Looking at the historically poor sales and Atari's weak financial standing, unless the Jaguar REALLY took off in its first year (and even then it's iffy), nothing would have changed its fate. I don't think being the penultimate cartridge-based console (if you don't consider the Switch a pure console) rather than a CD-based console made that much of a difference. In fact, the way the Jaguar and Jaguar CD worked, it seems like the CD functionality was a liability in some ways. In any case, at the time, cartridges were still the most popular console format, so it doesn't explain away the trickle of first year software and the middling quality of a lot of the games going forward. Media really wouldn't change any of those negatives (software quality, who chose to support the Jaguar, etc.) other than perhaps seeing a handful of more games released.
Do you know what might be fun? You know how there are those alternate history fiction novels where Germany wins the war? Someone needs to whip up some dramatic historical fiction where consoles like the Jaguar actually succeed. It might cut down on one or two of these threads.
Pretty much what I meant. If they'd had no Cartridge (outside of a method for saving game states, which if I recall the memory track cartridge came out a bit too late for the JagCD even, so the initial games like Blue Lightning don't even have a save option) with the CD-ROM only just taking off as a huge amount of storage for people to put software on, they wouldn't have the same constraints as trying to compress everything down and the extra expense of creating cartridges. Plus, they could have touted it as the first CD based game system in the USA (CD32 was touted as the first, but never did launch in the USA). I'm not saying developers would have scrambled at the chance, but they certainly would/could have improved their situation by going that route. Instead the JagCD was delayed at least once, and then came out in such limited amount of units that it just completely failed and ended up more or less being a complete waste of time. I do love my JagCD, but it really did come out in a time frame when there was zero hope left, and only a few of the projects that were close to completion or under contract were released for it.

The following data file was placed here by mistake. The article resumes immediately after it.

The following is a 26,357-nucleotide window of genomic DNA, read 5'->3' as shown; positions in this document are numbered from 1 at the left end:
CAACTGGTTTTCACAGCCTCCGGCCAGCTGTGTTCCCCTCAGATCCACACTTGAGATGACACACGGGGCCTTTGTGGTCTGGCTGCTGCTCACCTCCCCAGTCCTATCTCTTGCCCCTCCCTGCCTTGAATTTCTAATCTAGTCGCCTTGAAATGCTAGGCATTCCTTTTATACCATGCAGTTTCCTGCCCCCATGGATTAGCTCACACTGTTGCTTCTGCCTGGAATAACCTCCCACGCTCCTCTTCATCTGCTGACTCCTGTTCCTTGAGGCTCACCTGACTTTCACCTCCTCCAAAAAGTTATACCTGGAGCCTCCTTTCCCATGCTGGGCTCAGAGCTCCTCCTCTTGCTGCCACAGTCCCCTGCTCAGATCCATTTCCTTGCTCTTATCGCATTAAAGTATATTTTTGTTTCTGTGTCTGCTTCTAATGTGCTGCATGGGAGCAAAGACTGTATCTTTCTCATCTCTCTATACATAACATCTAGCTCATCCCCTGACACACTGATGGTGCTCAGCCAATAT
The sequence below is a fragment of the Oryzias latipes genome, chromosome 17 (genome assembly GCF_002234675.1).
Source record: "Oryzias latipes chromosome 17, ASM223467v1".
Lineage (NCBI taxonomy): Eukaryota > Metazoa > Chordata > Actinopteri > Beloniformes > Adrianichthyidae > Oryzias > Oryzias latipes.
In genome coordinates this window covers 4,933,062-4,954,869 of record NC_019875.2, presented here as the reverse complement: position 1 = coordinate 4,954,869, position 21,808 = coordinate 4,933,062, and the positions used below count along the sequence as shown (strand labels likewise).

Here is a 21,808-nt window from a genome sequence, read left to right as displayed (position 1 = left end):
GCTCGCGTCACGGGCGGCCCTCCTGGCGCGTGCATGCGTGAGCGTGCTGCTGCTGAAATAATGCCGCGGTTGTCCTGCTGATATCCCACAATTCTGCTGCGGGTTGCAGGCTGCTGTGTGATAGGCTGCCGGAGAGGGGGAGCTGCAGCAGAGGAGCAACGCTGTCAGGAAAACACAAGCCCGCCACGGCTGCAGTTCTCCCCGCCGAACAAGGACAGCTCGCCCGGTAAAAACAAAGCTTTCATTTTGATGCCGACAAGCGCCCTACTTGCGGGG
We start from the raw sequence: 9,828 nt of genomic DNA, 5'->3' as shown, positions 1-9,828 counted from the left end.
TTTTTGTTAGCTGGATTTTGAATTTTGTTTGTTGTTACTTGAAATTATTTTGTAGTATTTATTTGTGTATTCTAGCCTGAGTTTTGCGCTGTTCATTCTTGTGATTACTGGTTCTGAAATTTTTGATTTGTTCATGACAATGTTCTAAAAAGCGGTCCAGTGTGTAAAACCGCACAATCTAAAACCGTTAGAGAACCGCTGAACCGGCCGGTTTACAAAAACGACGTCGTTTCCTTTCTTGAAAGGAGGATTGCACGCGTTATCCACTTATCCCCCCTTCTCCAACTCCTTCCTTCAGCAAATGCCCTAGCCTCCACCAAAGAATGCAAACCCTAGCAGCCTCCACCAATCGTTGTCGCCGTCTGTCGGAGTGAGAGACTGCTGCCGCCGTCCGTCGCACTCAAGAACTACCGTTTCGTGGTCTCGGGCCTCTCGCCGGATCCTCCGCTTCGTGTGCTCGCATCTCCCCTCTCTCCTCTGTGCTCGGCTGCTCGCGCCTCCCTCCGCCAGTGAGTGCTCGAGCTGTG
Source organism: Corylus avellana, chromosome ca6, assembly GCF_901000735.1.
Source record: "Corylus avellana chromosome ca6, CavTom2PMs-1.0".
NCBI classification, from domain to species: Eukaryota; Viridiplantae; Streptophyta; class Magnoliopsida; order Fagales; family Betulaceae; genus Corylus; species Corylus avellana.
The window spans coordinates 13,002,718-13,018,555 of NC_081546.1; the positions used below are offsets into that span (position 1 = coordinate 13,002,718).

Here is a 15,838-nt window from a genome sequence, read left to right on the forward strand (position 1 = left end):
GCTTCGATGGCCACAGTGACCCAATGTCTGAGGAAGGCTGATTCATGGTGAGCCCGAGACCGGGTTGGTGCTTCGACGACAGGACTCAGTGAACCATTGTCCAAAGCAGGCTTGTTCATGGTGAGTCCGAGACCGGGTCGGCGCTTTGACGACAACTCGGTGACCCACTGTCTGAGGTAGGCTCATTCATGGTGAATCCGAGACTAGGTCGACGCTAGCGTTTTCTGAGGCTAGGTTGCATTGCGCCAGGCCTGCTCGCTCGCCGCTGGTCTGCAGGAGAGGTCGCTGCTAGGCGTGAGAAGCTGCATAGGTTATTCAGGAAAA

A perfect example of how much better it would have been is in Hoverstrike. I have played both the CD and the Cartridge version, and by far thought the CD version was smoother and had more levels. Really one of the things that made it unsuccessful (outside of the lack of Marketing / Shelf space) was that a lot of the games just looked about the same as games on a Genesis. Didn't help that some of the left over games from the panther were just ported to the Jag, especially as a bundle in cartridge.
Anyhow, it's all contemplation and 'what ifs' clearly this didn't happen and it's commercially dead (though new homebrew comes out all the time, and damn if I can't help but wanting new cartridges!) Anyhow, just like any other console, it eventually would have lost support. It really only had commercial support for 2 years before Atari merged. They were clearly a sinking ship, but the Jaguar technology could have been sold and used by someone who cared had it more software support / was more popular. Atari was doomed, since they pretty much dropped all support for the Falcon almost right after it was released, and dumped what they had left into the Jag.
Now we can get the Jag 3... er Atacobox!